An Orgasm A Day
An orgasm a day……?
We often read in the media about how beneficial orgasms are for us and even how many we should be having each week. In the popular erotic novel, Fifty Shades of Grey, Anastasia orgasms multiple times on losing her virginity through penetrative sex alone, reaches orgasm simultaneously with Christian on a number of occasions and even has 17 in one hour!
So if it is this easy, why do up to 40% of women find it difficult to reach an orgasm and should this be something we are concerned about?
Orgasms and sex do have proven health benefits. Research has shown that orgasms release hormones and chemicals (known as endorphins) that can release tension and stress, help you sleep better (often quite instantaneously for men!) and relieve pain. We know that women who experience more orgasms are less likely to develop coronary heart disease and type-2 diabetes. Orgasms also release a hormone called oxytocin which can act as a sedative, make you feel a bond with your partner and enhance your mood. There is also some evidence that orgasms are good for your immune system.
The problem with novels such as Fifty Shades of Grey (and many erotic films)is that they often misrepresent the reality of sex for most couples. The truth is, for most women to reach an orgasm, they need to have continual, gentle clitoral stimulation. It’s also quite unusual for a man and woman to orgasm simultaneously; to reach an orgasm at exactly the same time requires your partner to have very good control over the timing of his climax and usually for the clitoris to be stimulated at the same time as you are having intercourse. Good communication between you is also a key part.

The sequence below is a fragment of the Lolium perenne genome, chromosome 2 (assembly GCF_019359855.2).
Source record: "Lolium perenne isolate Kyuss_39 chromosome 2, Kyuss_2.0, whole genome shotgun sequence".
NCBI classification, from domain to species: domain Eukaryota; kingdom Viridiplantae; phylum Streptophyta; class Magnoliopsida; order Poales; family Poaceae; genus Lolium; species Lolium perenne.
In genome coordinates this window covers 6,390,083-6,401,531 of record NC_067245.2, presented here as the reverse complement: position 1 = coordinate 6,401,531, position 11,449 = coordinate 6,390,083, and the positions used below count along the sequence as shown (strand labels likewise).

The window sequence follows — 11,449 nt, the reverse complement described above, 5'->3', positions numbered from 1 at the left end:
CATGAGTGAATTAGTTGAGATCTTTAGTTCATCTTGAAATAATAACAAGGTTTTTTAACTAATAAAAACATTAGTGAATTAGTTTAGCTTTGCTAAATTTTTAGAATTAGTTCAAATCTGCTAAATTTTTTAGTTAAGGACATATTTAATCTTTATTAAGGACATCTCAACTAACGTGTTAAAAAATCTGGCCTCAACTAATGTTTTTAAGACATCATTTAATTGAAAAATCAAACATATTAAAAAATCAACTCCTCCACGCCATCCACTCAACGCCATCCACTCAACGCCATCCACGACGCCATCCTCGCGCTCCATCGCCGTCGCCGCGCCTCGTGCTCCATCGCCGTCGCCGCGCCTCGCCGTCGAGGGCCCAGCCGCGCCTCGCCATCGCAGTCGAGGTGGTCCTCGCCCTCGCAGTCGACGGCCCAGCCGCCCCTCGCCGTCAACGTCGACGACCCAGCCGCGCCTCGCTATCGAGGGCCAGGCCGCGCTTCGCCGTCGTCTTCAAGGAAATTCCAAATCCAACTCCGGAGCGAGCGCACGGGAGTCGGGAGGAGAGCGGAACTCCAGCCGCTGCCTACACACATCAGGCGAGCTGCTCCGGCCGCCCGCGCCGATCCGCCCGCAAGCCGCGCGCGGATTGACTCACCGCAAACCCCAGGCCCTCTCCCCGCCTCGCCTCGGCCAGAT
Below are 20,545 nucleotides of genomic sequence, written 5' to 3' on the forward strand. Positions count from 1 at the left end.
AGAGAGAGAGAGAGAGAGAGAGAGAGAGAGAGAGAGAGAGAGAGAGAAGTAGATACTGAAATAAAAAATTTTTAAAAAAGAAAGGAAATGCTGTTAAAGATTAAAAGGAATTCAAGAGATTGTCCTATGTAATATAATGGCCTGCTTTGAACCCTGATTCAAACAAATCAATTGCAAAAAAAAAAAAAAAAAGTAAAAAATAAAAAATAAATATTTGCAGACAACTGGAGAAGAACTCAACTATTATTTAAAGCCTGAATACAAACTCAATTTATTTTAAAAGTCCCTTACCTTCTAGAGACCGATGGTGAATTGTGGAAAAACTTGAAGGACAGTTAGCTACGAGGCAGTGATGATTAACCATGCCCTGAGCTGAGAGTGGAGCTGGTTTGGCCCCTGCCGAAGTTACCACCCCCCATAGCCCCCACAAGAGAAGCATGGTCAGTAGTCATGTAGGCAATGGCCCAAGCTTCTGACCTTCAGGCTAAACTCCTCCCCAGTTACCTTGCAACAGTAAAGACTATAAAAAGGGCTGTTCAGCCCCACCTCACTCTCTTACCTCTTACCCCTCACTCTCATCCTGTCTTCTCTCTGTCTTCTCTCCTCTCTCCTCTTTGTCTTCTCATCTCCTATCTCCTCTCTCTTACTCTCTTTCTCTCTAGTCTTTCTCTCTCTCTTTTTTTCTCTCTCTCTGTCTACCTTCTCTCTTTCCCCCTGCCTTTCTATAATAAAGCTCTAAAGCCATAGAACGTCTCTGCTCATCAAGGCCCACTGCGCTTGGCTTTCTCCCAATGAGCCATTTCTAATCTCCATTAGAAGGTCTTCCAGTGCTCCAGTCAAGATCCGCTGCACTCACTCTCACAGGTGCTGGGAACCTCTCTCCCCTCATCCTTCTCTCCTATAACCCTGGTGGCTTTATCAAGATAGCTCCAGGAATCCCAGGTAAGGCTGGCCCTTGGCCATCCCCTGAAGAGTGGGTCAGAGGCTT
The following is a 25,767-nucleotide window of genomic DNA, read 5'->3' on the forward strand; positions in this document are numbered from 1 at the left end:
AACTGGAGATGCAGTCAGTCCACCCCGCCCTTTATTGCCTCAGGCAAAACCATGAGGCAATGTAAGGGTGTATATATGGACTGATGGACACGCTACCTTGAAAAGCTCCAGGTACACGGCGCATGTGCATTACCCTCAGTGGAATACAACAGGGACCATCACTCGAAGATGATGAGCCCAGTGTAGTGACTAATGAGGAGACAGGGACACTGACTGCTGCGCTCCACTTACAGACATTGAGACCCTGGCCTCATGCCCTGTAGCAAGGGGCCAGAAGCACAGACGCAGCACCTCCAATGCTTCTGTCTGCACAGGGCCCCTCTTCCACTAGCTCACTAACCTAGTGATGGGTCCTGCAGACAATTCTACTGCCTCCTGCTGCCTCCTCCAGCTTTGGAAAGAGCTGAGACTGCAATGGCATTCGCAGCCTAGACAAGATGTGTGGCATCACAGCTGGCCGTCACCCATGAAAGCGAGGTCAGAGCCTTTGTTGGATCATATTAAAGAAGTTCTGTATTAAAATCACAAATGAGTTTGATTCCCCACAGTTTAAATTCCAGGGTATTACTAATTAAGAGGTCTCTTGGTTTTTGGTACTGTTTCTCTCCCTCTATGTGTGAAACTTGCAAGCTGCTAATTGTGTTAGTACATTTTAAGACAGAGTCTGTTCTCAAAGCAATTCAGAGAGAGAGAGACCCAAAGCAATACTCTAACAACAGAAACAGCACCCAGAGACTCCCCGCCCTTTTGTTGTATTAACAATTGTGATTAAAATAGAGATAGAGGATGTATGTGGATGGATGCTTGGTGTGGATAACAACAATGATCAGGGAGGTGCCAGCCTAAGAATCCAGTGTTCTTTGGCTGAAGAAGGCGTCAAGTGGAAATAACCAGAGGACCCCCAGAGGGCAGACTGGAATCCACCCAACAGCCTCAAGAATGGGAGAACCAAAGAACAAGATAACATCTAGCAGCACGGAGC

In Fifty Shades of Grey, Christian says to Anastasia, “Miss Steele, you are not just a pretty face. You’ve had six orgasms so far and all of them belong to me.” Multiple orgasms are possible for many women but the truth is that orgasms are just as much about the woman being able to let go, being able to communicate and having a good understanding and connection with her own body than about the skill of the person doing the stimulating. It should be seen as something you do together rather than something that is done to you.
Reaching orgasm depends on a number of factors but stimulation of the clitoris is often the key. Knowing and understanding your own body’s responses is important so bringing yourself to orgasm through masturbation can help you to reach a climax with your partner. If you understand your own body, it will be easier for you to communicate what you’d like to your partner too. Some women find it easier to reach orgasm if they use a vibrator, either alone or with their partner. Being able to relax and close your mind off to the worries of the day can help you to focus on the sensations in your body rather than the ‘chatter’ in your mind. If you are uptight or stressed then it can be very difficult for you to relax enough for an orgasm to happen. Practising relaxation or having a bath before bed can often help. Performance anxiety can also be a barrier – trying too hard to orgasm and worrying that it won’t happen – will often mean that the big ‘O’ remains elusive.
If you struggle to reach an orgasm, and this bothers you, then seeing a relationship or sex therapist can make all the difference. These professionals help people in loving relationships to gain more from the intimacy they share together.
And while having an orgasm a day may not prevent all trips to the doctor, it’s certainly as good as an apple and a lot more fun….